By the late nineteenth century, Pink’s was the largest producer of jam and marmalade in the world.
Edward Pink (1827 – 1910) emigrated to London from Durley, Hampshire. He served an apprenticeship to a grocer before founding a preserves business in 1860.
His son, Thomas (1854 – 1926), entered the business in 1867, at which point there were twelve employees. When Edward Pink Jr also entered the business the firm became known as Edward Pink & Sons.
A factory was established on Staple Street, Bermondsey, South London. The operation utilised steam-powered machinery by 1874. Over 400 people were permanently employed, rising to 600 during the busy seasons.
Scrupulous cleanliness was adhered to. In 1874 the influential Dr Arthur Hassall of The Lancet toured the company’s factory and after scientific analysis was able to vouch for the purity of the firm’s products. This was a great boon for the company at at time when food adulteration was rife.
From 1874 the company added a small amount of apple jelly to its marmalade, which mellowed the bitterness of the Seville oranges.
In 1879 the company claimed to be “the largest manufacturer of preserves”. The company catered largely to a working class market.
By 1881 Edward Pink & Sons employed 263 men and 366 women, a total of 629 people. From this time, Edward Pink & Sons added glucose to their jams, which the firm claimed to greatly improve the product.
In 1890 Thomas Pink became managing director of the company, which henceforth was known as E & T Pink. Pink was a dour, hard-working, hands-on employer. Immediately after taking control of the business, he completely reorganised it.
In 1892, in response to alleged intimidation of union members, the activist Clement Edwards urged the Co-operative societies to boycott Pink’s products.
60 female workers in the finishing department went on strike in 1892 after their wages were reduced. They were all promptly replaced by new workers.
E & T Pink did not allow its workers to leave the premises during their lunch break, and did not provide a separate room where staff could rest during their break. In 1893 a juryman described the situation as “shameful”. In 1893, following an appeal by the MP John Burns to Thomas Pink, permission was granted for outside breaks, and in 1894 Pink built an 800-capacity dining room for employees.
By 1893 there were 500 regular workers at E & T Pink, around 400 of whom were women. That year, 8,000 tons of jam were produced.
In 1894 Pink employed 56 salesmen, 130 clerks, and over 1,800 workers during the busy season. His steam engines amounted to over 1,000 horse power.
By 1894, E & T Pink was the largest manufacturer of jam in the world, with an average production of 40 tons per day. He controlled a twelfth of the British tapioca market. By the late nineteenth century, E & T Pink claimed to be by far the largest manufacturer of marmalade in the world.
Thomas Pink was a highly-gifted engineer: he designed the machinery at his pepper mills himself; in 1894 they ground sixteen tons of pepper a week, and Pink controlled an eighth of the British pepper trade.
Pink was the first British businessman to dictate his correspondence by phonograph. By 1894 he conducted the majority of his business through the newly-invented telephone. A strong Conservative, Pink was knighted in 1904.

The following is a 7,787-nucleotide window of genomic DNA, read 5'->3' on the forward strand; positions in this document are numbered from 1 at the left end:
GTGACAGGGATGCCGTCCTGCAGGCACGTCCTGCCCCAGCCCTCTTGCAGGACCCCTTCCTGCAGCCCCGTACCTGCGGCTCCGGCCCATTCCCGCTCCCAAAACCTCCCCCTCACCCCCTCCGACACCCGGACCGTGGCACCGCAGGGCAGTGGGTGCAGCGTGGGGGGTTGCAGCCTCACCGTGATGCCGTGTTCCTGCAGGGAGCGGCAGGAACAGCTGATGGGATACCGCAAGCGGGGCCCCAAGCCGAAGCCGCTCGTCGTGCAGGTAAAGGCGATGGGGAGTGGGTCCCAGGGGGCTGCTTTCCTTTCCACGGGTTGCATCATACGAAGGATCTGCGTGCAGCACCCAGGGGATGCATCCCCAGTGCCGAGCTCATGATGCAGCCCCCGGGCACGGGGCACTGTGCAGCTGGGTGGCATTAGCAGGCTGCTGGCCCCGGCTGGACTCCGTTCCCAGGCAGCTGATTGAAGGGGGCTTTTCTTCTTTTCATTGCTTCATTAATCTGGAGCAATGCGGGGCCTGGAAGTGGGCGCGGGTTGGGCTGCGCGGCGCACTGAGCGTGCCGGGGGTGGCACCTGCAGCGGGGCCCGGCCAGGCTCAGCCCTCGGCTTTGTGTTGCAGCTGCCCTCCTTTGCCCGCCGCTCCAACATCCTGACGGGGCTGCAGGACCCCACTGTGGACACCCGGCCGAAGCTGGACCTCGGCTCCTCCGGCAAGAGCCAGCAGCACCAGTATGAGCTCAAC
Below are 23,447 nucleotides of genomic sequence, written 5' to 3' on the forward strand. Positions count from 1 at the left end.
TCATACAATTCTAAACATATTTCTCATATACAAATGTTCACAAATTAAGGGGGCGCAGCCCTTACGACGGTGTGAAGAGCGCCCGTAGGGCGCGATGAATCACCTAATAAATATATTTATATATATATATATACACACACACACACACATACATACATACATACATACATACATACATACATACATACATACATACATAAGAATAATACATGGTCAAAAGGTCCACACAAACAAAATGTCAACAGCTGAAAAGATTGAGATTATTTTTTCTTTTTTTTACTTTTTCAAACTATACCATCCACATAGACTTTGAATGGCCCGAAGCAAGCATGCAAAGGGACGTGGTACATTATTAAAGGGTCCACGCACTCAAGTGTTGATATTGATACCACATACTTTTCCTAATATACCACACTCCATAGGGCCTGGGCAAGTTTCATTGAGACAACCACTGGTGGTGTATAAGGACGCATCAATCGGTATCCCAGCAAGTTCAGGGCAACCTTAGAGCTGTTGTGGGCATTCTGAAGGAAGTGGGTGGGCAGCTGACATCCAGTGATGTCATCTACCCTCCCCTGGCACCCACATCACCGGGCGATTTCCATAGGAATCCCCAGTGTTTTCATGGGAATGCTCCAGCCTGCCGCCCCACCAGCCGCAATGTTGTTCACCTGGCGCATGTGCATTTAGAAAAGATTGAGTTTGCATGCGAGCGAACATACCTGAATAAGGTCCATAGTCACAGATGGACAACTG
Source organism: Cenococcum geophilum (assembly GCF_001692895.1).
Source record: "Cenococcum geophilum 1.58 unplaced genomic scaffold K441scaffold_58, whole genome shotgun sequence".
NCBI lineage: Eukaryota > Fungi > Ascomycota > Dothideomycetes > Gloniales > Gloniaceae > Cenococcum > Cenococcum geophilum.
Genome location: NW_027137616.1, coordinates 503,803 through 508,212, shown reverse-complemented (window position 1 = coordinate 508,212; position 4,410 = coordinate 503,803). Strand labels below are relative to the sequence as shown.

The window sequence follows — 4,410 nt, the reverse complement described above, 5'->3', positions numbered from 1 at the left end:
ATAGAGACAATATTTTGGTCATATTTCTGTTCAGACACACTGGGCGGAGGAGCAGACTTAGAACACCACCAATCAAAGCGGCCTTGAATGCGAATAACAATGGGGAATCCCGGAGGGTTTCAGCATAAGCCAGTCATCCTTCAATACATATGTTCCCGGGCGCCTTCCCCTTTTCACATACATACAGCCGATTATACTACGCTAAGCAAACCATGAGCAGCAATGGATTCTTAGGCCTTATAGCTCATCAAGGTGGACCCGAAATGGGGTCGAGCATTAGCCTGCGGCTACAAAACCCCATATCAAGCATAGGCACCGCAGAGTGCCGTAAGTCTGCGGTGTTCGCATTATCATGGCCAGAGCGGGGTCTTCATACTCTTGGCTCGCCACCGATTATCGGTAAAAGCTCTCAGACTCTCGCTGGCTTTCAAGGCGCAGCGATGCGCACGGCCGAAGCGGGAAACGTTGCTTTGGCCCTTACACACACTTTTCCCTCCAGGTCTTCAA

By 1900 over 1,500 people were regularly employed by the company.
By 1909 the Staple Street factory covered 5.5 acres. It was the largest jam factory in the world.
Edward Pink died in 1910 with an estate valued at £261,677. E&T Pink was converted into a company in 1912.
Between 1910 and 1914 the business suffered heavy losses.
In 1911 there was a woman’s strike at Pink’s factory. The women managed to secure a wage increase of two shillings per week.
In 1914 the Pink factory suffered a serious strike of around 1,000 people, involving almost all but the clerical staff. The workers demanded an increase in their wages. Pink’s response was to close the entire factory, citing safety concerns for those among his workforce who remained loyal. This left a total of 1,200 to 1,500 people idle. Work resumed after Pink agreed to grant the minimum wage recommended by the Trade Board.
During the First World War, wartime contracts allowed E & T Pink to re-enter profitability, but following the end of the war, the losses returned.
In 1918 a cooperage fire at Pink’s factory caused £20,000 worth of damage.
By 1920 control of E & T Pink had come under control of the Van Den Bergh family.
In 1920 E & T Pink was merged with Plaistowe, a fellow jam, marmalade and confectionery manufacturer. The merger was motivated by anticipated economies of scale.
The merged company had an annual production of 24,000 tons of jam and marmalade, 7,500 tons of confectionery and 2,500 tons of Fulcreem food products. Total sales were over £2.75 million.
In 1921 the company directors agreed that the Pink’s name had become noxious, and that a rebranding was necessary to increase sales.
After sustaining losses of £200,000 between 1920 and 1923, the E & T Pink subsidiary was liquidated, and the assets acquired by Plaistowe.
Following the merger, Sir Thomas Pink was retained in an advisory capacity, but had no directorial control. A keen smoker, drinker and meat eater, he died from heart failure at his London home in 1926, following surgery. He left an estate valued at just over £275,000.
In his will Sir Thomas awarded a £750 a year annuity to his son, Thomas Bernard Pink, who having emigrated to Canada in 1914, had not been heard from since.
Plaistowe entered receivership in 1926. This was blamed on losses made by the Pink side of the business, as well as the mismanagement of the merger of the production of the two firms. Plaistowe was acquired by Crosse & Blackwell in 1930, who merged operations with their Keiller jam and confectionery subsidiary.
The Bermondsey factory was demolished in 1935, and replaced by a housing estate.